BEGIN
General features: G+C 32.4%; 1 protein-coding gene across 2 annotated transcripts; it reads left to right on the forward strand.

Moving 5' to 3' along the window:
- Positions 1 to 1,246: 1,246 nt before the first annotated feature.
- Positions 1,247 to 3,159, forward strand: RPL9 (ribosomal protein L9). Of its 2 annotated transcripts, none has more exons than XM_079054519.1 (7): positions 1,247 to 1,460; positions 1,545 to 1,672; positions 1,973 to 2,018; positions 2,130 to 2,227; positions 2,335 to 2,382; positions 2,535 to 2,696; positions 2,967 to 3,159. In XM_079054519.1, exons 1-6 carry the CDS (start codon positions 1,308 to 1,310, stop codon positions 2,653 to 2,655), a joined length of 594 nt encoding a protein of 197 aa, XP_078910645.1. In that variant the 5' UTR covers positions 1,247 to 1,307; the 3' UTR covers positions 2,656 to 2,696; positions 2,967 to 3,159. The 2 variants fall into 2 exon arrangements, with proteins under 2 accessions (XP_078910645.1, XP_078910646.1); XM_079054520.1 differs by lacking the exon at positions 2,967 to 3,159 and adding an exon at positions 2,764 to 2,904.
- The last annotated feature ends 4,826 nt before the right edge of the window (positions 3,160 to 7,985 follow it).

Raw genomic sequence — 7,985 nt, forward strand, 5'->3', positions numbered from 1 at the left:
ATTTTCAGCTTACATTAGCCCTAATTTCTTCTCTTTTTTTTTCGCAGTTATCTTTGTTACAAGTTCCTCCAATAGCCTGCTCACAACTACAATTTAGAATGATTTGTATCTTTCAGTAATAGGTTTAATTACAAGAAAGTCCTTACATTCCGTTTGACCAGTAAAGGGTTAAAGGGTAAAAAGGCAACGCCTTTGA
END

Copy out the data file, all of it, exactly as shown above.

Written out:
General features: G+C 32.4%; 1 protein-coding gene across 2 annotated transcripts; it reads left to right on the forward strand.

Moving 5' to 3' along the window:
- Positions 1 to 1,246: 1,246 nt before the first annotated feature.
- Positions 1,247 to 3,159, forward strand: RPL9 (ribosomal protein L9). Of its 2 annotated transcripts, none has more exons than XM_079054519.1 (7): positions 1,247 to 1,460; positions 1,545 to 1,672; positions 1,973 to 2,018; positions 2,130 to 2,227; positions 2,335 to 2,382; positions 2,535 to 2,696; positions 2,967 to 3,159. In XM_079054519.1, exons 1-6 carry the CDS (start codon positions 1,308 to 1,310, stop codon positions 2,653 to 2,655), a joined length of 594 nt encoding a protein of 197 aa, XP_078910645.1. In that variant the 5' UTR covers positions 1,247 to 1,307; the 3' UTR covers positions 2,656 to 2,696; positions 2,967 to 3,159. The 2 variants fall into 2 exon arrangements, with proteins under 2 accessions (XP_078910645.1, XP_078910646.1); XM_079054520.1 differs by lacking the exon at positions 2,967 to 3,159 and adding an exon at positions 2,764 to 2,904.
- The last annotated feature ends 4,826 nt before the right edge of the window (positions 3,160 to 7,985 follow it).

Raw genomic sequence — 7,985 nt, forward strand, 5'->3', positions numbered from 1 at the left:
ATTTTCAGCTTACATTAGCCCTAATTTCTTCTCTTTTTTTTTCGCAGTTATCTTTGTTACAAGTTCCTCCAATAGCCTGCTCACAACTACAATTTAGAATGATTTGTATCTTTCAGTAATAGGTTTAATTACAAGAAAGTCCTTACATTCCGTTTGACCAGTAAAGGGTTAAAGGGTAAAAAGGCAACGCCTTTGA